Answers provided by Mitchell Gossman, M.D., ophthalmologist at Eye Associates of Central Minnesota, St. Cloud
What is glaucoma?
Glaucoma is a disease where loss of vision takes place due to damage to the optic nerve, usually starting in the peripheral vision, and in most cases, this is associated with elevated pressure in the eye.
How do I know if I have glaucoma?
Unfortunately, it is not possible for you to know you have glaucoma because in its early stages you have no symptoms at all. As the damage continues to the point where you notice there’s something wrong the glaucoma damage is already far advanced.
Can the vision lost be regained with treatment?
Vision lost from glaucoma is gone forever.
How is glaucoma detected?
Periodic eye exams are recommended to detect glaucoma as early as possible when it is easier to treat. Having a pressure screening at a fair booth is not enough – just because the pressure is normal does not mean you do not have glaucoma.
How is glaucoma treated?
There are several ways to lower the pressure in the eye to treat glaucoma. There are drops, medications, lasers, and surgeries available to get the pressure down to a safe level.
If vision lost from glaucoma cannot come back with treatment, why is treatment needed?
Once glaucoma is diagnosed, treatment is required to get the pressure down to try to prevent further loss of vision. This treatment does not restore the vision already lost, but it can keep it from getting even worse.
Can glaucoma cause blindness?
Does it matter if I have a family history of glaucoma?
Yes, if you have close relatives who have glaucoma, you are at higher risk of glaucoma yourself. Everyone should have screening eye examinations but especially if you have a family history of glaucoma. You should encourage your brothers, sisters, children, and parents to also get checked out once you have been diagnosed with glaucoma.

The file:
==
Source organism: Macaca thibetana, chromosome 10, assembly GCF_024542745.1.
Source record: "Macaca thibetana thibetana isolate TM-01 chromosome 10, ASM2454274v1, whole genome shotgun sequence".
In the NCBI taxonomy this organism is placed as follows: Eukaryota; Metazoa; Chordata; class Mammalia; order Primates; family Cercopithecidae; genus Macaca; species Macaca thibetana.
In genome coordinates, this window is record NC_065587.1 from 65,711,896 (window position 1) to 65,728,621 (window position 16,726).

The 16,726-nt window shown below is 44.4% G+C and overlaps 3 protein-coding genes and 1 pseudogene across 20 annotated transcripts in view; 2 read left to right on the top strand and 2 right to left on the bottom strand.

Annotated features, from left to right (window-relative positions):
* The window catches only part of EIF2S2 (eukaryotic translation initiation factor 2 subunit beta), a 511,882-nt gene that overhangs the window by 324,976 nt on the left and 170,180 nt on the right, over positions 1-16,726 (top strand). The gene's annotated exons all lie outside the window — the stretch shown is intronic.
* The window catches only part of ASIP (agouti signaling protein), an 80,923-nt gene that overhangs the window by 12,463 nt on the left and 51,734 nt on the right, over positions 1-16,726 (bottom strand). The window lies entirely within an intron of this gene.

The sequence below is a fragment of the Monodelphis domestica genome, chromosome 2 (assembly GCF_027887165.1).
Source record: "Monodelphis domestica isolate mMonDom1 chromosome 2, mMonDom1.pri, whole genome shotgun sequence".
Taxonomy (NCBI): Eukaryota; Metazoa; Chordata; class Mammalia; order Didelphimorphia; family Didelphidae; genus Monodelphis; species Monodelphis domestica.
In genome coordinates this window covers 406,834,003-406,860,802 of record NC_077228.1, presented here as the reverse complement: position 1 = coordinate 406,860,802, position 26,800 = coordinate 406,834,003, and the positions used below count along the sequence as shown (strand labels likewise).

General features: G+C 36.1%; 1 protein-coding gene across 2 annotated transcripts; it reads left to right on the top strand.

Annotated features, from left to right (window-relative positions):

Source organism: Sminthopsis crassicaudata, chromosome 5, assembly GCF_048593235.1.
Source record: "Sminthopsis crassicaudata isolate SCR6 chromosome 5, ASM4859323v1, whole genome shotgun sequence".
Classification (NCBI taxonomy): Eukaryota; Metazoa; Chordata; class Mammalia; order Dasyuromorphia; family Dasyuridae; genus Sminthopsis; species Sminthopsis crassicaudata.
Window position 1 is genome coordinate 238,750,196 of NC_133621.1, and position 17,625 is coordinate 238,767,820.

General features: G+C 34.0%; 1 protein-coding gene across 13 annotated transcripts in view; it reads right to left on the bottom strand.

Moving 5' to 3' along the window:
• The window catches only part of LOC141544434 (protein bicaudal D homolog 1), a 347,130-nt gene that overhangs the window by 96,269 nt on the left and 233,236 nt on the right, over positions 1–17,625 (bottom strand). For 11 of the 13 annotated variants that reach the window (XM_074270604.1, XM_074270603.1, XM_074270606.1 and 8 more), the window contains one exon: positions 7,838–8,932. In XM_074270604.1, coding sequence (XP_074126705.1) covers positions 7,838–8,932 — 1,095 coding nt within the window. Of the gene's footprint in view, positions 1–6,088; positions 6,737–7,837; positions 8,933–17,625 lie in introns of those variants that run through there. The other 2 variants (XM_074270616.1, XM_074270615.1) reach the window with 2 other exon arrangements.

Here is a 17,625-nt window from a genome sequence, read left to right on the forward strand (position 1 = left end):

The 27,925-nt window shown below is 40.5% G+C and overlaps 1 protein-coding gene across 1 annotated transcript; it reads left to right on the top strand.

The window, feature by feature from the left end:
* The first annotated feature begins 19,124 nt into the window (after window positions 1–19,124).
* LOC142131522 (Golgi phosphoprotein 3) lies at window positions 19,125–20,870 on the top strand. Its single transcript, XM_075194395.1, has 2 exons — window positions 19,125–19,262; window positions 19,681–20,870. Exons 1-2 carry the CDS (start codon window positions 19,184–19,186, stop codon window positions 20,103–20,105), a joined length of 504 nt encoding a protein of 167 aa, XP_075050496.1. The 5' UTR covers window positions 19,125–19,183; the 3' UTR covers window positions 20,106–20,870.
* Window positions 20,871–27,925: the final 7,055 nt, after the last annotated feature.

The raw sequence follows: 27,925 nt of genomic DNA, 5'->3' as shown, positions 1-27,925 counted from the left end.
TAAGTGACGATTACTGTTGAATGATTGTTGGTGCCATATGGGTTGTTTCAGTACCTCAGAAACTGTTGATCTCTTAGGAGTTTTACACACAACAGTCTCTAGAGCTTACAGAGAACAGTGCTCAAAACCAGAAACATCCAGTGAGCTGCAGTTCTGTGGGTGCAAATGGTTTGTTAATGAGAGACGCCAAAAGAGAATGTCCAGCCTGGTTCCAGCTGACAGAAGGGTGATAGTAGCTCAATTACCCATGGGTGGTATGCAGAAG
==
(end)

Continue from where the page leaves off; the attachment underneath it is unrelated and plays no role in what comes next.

If I have cataract surgery does that take care of glaucoma also?
No, but it is common for the pressure in the eye to be lower after cataract surgery, sometimes allowing you to reduce the medications you are on for glaucoma.
A medication I am on, or will be on, says that it is not safe for use in patients with glaucoma. What should I do?
One form of glaucoma, “narrow angle glaucoma,” is more rare than “open angle glaucoma,” and certain medications are unsafe with narrow angle glaucoma. If you have had a laser for narrow angle glaucoma or have had cataract surgery already you are probably safe to take the medication, but to be sure we recommend you call your eye doctor for advice. You could also mention this at your next appointment prior to starting the medication.
Find out more
Dr. Mitchell Gossman and Dr. Andrea Joplin, ophthalmologists at Eye Associates of Central Minnesota, can diagnose and treat glaucoma, among other conditions relating to the eyes. Their office is located at 628 Roosevelt Road, Suite 101, in St. Cloud. To make an appointment or to learn more, call 320-774-3789 or email firstname.lastname@example.org.
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